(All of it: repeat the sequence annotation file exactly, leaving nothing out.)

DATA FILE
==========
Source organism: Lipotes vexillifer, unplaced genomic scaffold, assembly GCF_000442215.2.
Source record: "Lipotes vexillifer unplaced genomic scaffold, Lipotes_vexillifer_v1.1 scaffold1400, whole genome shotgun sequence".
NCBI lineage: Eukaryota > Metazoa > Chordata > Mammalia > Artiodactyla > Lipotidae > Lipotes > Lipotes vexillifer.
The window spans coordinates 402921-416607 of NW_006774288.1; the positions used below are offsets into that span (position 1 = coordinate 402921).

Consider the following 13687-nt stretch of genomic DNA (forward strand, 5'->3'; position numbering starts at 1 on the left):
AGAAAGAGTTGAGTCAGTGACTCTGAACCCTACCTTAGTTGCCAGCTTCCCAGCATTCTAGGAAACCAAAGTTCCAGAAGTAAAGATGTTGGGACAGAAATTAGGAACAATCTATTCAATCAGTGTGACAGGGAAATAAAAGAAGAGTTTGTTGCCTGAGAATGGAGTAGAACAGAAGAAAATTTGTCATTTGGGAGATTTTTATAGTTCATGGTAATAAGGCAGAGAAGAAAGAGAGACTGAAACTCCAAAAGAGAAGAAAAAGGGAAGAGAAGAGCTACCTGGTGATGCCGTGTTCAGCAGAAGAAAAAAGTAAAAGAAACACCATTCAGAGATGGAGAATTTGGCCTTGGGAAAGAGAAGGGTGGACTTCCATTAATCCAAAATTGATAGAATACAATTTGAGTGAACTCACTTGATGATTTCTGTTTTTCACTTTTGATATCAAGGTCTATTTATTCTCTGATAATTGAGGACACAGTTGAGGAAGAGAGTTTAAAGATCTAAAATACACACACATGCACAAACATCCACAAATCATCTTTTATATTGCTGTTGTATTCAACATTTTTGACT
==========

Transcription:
Source organism: Lipotes vexillifer, unplaced genomic scaffold, assembly GCF_000442215.2.
Source record: "Lipotes vexillifer unplaced genomic scaffold, Lipotes_vexillifer_v1.1 scaffold1400, whole genome shotgun sequence".
NCBI lineage: Eukaryota > Metazoa > Chordata > Mammalia > Artiodactyla > Lipotidae > Lipotes > Lipotes vexillifer.
The window spans coordinates 402921-416607 of NW_006774288.1; the positions used below are offsets into that span (position 1 = coordinate 402921).

Consider the following 13687-nt stretch of genomic DNA (forward strand, 5'->3'; position numbering starts at 1 on the left):
AGAAAGAGTTGAGTCAGTGACTCTGAACCCTACCTTAGTTGCCAGCTTCCCAGCATTCTAGGAAACCAAAGTTCCAGAAGTAAAGATGTTGGGACAGAAATTAGGAACAATCTATTCAATCAGTGTGACAGGGAAATAAAAGAAGAGTTTGTTGCCTGAGAATGGAGTAGAACAGAAGAAAATTTGTCATTTGGGAGATTTTTATAGTTCATGGTAATAAGGCAGAGAAGAAAGAGAGACTGAAACTCCAAAAGAGAAGAAAAAGGGAAGAGAAGAGCTACCTGGTGATGCCGTGTTCAGCAGAAGAAAAAAGTAAAAGAAACACCATTCAGAGATGGAGAATTTGGCCTTGGGAAAGAGAAGGGTGGACTTCCATTAATCCAAAATTGATAGAATACAATTTGAGTGAACTCACTTGATGATTTCTGTTTTTCACTTTTGATATCAAGGTCTATTTATTCTCTGATAATTGAGGACACAGTTGAGGAAGAGAGTTTAAAGATCTAAAATACACACACATGCACAAACATCCACAAATCATCTTTTATATTGCTGTTGTATTCAACATTTTTGACT